During your pregnancy you are breathing for two, and there will be changes in your pattern of breathing to cope with these changes. Your growing baby will gradually take up more and more space, giving your lungs and other organs less room to function. This will cause an increase in your respiration rate and you will find that you may become more breathless during activities such as climbing stairs. It can be helpful to imagine breathing through your eyes as you allow the in-breath to expand both downwar and outward, so that the maximum amount of air is taken without straining. It is important that you do not rush any of these breathing techniques, as this can interfere with the breathing and defeat their whole purpose.
There is much controversy over whether home or hospital births provide a safer environment, but when all is said and done it is your birth and therefore has to be your decision. One of the first decisions you will have to make once you know you are pregnant is whether you want to have your baby in hospital or at home, but no matter what you decide don't forget that you always have the right to re-choose, even at the last moment.
Whether the birth takes place at hospital or at home, it is important to have a birth plan that you have decided upon BEFORE labour begins. Make sure anyone present at the birth knows of your wishes - the last thing you need during your labour is the frustration of trying to communicate to the midwife or doctor between contractions what you do or do not want. The two different environments, hospital and home, can provide very different experiences for both mother and child, and each has its own advantages and drawbacks.
Highly-trained and specialist equipment are available if complications arise. This may give you a sense of security, which can help emotionally. You can be cared for immediately after the birth when you may feel exhausted, especially if the labour has been a long one.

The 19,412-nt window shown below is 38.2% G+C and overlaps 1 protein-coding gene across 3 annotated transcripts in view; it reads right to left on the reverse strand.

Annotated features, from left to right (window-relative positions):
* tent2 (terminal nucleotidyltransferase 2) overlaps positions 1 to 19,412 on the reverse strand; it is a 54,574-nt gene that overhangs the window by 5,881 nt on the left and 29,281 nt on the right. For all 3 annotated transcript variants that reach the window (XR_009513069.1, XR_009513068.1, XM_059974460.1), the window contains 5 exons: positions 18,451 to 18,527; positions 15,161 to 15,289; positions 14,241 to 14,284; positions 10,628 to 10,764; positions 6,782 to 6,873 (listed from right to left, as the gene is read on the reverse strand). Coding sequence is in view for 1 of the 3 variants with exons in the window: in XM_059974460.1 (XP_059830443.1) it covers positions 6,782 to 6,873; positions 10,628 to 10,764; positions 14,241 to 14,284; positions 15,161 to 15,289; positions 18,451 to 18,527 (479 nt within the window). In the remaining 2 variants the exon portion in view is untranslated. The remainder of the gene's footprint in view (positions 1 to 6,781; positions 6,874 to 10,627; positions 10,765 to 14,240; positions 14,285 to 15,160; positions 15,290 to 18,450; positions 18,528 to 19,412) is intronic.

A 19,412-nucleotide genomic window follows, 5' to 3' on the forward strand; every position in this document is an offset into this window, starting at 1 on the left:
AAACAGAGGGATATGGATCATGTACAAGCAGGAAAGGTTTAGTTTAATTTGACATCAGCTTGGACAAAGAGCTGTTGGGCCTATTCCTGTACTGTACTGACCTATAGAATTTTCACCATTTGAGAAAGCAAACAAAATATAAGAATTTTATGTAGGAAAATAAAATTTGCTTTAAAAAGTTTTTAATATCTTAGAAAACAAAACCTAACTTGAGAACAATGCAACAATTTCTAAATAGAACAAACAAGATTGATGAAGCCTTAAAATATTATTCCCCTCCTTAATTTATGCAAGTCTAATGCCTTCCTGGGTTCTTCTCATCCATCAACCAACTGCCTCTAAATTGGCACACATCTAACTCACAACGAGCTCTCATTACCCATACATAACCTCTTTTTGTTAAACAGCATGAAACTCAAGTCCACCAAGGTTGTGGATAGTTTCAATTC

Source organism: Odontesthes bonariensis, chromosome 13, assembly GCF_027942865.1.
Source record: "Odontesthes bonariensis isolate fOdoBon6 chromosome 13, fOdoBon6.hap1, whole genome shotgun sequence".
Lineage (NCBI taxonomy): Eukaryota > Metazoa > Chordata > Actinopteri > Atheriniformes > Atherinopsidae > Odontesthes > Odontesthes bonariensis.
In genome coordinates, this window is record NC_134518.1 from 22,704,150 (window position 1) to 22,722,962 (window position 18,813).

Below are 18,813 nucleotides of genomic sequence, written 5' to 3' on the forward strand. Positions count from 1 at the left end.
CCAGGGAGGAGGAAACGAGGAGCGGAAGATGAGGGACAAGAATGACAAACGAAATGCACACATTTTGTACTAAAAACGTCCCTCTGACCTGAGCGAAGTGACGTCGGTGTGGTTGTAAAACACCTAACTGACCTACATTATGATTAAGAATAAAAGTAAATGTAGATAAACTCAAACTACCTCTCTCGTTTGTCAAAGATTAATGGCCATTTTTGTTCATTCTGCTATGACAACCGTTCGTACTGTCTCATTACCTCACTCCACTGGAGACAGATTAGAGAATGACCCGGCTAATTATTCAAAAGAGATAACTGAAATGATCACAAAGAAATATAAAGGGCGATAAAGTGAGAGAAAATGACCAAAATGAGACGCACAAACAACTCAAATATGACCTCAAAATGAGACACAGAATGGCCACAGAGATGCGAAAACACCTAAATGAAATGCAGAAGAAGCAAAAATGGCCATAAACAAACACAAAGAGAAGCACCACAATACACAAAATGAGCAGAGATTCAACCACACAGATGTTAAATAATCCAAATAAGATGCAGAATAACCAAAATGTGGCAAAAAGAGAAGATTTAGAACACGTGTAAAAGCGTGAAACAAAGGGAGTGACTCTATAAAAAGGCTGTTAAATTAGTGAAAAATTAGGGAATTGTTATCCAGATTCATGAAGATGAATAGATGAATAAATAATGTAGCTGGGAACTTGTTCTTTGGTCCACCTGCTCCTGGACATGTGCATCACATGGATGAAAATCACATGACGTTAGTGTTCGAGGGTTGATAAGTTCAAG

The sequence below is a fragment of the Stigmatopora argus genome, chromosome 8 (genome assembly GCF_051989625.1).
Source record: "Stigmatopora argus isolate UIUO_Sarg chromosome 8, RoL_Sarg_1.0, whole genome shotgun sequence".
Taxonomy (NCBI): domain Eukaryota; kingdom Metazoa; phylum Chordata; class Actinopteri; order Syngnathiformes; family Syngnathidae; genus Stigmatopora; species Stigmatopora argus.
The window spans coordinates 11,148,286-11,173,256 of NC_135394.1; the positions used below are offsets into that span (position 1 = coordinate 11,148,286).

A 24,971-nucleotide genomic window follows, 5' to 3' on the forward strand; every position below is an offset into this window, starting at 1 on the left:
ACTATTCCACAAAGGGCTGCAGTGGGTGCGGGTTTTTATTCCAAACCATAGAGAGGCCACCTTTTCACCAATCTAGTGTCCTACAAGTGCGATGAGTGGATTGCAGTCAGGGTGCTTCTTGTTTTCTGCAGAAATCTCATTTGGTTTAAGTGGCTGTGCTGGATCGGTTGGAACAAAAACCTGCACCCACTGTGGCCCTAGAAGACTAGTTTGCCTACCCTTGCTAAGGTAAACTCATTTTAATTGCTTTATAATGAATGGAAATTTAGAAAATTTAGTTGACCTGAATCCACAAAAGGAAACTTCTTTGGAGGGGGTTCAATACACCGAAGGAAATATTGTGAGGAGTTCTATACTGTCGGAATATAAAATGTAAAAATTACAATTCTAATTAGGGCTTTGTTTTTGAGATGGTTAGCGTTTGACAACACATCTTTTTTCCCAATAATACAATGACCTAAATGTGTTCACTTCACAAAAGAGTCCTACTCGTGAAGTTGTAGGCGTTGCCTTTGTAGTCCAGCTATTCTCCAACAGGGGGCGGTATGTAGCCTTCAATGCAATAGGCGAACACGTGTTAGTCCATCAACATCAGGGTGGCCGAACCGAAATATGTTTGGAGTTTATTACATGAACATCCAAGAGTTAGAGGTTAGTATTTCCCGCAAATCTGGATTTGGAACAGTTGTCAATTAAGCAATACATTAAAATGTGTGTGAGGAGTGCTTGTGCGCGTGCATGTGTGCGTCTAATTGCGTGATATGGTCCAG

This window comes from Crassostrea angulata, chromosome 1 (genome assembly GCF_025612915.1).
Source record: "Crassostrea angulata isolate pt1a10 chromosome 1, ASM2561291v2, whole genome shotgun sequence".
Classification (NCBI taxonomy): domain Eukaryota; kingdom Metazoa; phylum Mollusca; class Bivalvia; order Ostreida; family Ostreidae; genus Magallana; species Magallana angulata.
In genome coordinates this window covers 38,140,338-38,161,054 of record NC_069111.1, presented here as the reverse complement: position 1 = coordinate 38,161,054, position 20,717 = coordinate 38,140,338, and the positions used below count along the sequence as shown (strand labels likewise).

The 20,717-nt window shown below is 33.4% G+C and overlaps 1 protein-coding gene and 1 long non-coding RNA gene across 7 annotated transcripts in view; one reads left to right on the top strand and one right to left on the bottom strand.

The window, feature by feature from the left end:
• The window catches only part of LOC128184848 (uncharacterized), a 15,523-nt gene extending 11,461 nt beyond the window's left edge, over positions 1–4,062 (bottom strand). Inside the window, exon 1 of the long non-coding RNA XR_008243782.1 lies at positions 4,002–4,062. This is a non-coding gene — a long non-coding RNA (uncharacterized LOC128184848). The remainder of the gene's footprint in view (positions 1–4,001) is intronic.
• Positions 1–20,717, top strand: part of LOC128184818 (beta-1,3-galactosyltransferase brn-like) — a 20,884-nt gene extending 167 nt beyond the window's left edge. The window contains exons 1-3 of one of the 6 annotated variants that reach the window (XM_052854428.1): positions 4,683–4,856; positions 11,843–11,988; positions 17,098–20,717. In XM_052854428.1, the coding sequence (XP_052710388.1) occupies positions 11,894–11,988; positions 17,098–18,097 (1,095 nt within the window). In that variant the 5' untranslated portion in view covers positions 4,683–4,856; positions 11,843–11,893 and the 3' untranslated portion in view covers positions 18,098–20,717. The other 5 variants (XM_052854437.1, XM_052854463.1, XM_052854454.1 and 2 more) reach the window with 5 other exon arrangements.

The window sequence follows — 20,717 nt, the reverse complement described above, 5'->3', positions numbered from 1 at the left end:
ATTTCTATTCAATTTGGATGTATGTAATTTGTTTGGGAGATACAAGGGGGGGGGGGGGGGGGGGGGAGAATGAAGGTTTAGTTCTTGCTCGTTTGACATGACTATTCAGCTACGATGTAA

Sometimes, too much intervention can lead to a labour that is increasingly intense and out of the woman's control. This can make the labour more painful so that more intervention becomes necessary, which in turn can affect the baby's breathing, sucking and overall responsiveness. When a birth takes place at home, there is less chance for unnecessary medical intervention to create this type of 'vicious circle'.
Childbirth is ultimately a very private affair and sometimes even heavy contractions can suddenly stop as the mother is exposed to a more public environment or figures of authority. This again may mean more medical intervention. A home birth reduces the chance of this happening. You can be in an environment that you have created for yourself, which can enhance the feeling of love and warmth between you, your partner and your new baby. For example, low lighting, control over temperature and fresh air, relaxing music and scents, as well as having the right kind of food and drink on hand, can all help you to feel more relaxed and therefore assist in the birthing process. You are more likely to have a more natural and therefore safer birth. It is an interesting fact that in Holland, where home-births are common, the mortality rate for both the mother and baby is one of the lowest in the world.
No one can deny that the advancement of medical science has saved the lives of many mothers and babies, but it is important to realise that unnecessary interference with the perfectly natural process of childbirth can cause complications to arise. Do not forget, if you have opted for a home birth and complications do occur, you can normally be taken into hospital within a very short time, depending on your location.